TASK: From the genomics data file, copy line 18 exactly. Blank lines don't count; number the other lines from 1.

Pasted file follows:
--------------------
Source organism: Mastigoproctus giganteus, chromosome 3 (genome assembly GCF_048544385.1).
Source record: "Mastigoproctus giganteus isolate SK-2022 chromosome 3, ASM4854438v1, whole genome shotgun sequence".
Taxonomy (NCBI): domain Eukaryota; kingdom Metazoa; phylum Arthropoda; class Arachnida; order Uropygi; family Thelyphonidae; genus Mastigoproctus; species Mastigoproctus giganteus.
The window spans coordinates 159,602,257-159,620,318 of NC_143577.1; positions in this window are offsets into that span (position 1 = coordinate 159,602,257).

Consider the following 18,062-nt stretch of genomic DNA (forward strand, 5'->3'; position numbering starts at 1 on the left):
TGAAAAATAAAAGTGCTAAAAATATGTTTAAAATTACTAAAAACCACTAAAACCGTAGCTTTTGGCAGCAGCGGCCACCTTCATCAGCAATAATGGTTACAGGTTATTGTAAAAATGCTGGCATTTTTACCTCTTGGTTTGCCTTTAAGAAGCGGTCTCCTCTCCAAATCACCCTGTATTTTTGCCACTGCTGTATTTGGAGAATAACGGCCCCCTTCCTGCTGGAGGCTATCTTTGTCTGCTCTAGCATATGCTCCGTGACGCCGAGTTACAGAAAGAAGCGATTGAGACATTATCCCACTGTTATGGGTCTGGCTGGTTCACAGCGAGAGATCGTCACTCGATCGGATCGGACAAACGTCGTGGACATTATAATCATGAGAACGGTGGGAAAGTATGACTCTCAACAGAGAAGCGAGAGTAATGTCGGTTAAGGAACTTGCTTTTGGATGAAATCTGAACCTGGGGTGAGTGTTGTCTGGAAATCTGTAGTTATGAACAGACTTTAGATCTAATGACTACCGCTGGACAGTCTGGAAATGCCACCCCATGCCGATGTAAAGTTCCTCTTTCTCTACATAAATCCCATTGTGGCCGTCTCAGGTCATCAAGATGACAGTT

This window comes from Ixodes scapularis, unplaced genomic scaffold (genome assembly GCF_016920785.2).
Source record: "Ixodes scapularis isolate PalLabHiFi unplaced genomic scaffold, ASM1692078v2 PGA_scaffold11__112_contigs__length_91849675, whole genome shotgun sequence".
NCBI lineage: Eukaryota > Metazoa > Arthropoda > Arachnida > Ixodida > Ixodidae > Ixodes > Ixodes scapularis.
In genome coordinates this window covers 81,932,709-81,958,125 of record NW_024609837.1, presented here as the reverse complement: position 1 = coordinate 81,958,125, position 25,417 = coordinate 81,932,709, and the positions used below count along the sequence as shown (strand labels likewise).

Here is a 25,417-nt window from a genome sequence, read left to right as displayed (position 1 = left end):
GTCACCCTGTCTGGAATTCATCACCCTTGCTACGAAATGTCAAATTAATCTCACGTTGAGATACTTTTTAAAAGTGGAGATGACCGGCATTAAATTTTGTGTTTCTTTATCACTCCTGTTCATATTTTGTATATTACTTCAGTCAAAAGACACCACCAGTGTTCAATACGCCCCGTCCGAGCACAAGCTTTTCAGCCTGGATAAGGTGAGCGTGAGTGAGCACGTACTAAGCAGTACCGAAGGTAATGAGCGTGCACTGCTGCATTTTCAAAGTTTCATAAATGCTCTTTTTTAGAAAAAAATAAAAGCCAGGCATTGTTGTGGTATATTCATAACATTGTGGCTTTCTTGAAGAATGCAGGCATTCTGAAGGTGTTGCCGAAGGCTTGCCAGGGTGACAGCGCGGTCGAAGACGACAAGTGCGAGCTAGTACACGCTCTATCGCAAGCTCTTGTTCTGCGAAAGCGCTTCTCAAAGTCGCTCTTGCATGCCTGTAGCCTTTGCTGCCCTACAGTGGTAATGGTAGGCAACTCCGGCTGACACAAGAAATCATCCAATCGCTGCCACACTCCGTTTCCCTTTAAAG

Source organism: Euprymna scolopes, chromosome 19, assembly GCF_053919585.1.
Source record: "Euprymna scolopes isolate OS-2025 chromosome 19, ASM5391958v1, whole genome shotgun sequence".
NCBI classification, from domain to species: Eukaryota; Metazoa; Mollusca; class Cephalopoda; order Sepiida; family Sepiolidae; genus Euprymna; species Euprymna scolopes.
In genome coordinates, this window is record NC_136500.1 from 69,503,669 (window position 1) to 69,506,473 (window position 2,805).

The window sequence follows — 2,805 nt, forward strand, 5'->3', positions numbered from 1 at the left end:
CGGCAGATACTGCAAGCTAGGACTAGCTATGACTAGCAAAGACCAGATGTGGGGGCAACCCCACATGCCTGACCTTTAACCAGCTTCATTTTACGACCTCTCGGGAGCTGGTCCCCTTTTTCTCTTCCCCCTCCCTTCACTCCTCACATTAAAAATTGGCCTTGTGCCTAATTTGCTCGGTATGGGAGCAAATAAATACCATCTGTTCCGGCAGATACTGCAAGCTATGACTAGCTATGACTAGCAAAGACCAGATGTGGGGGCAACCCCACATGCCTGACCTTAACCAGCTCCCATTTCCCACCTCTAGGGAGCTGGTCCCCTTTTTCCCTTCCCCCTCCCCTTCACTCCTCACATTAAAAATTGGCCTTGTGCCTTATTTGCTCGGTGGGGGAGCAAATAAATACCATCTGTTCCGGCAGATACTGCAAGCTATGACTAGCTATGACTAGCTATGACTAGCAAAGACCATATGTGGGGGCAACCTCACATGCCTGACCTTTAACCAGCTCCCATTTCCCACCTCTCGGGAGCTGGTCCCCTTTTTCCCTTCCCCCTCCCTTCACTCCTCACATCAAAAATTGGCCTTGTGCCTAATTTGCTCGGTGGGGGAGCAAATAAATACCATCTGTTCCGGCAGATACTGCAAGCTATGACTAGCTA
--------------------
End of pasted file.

CGGCAGATACTGCAAGCTAGGACTAGCTATGACTAGCAAAGACCAGATGTGGGGGCAACCCCACATGCCTGACCTTTAACCAGCTTCATTTTACGACCTCTCGGGAGCTGGTCCCCTTTTTCTCTTCCCCCTCCCTTCACTCCTCACATTAAAAATTGGCCTTGTGCCTAATTTGCTCGGTATGGGAGCAAATAAATACCATCTGTTCCGGCAGATACTGCAAGCTATGACTAGCTATGACTAGCAAAGACCAGATGTGGGGGCAACCCCACATGCCTGACCTTAACCAGCTCCCATTTCCCACCTCTAGGGAGCTGGTCCCCTTTTTCCCTTCCCCCTCCCCTTCACTCCTCACATTAAAAATTGGCCTTGTGCCTTATTTGCTCGGTGGGGGAGCAAATAAATACCATCTGTTCCGGCAGATACTGCAAGCTATGACTAGCTATGACTAGCTATGACTAGCAAAGACCATATGTGGGGGCAACCTCACATGCCTGACCTTTAACCAGCTCCCATTTCCCACCTCTCGGGAGCTGGTCCCCTTTTTCCCTTCCCCCTCCCTTCACTCCTCACATCAAAAATTGGCCTTGTGCCTAATTTGCTCGGTGGGGGAGCAAATAAATACCATCTGTTCCGGCAGATACTGCAAGCTATGACTAGCTA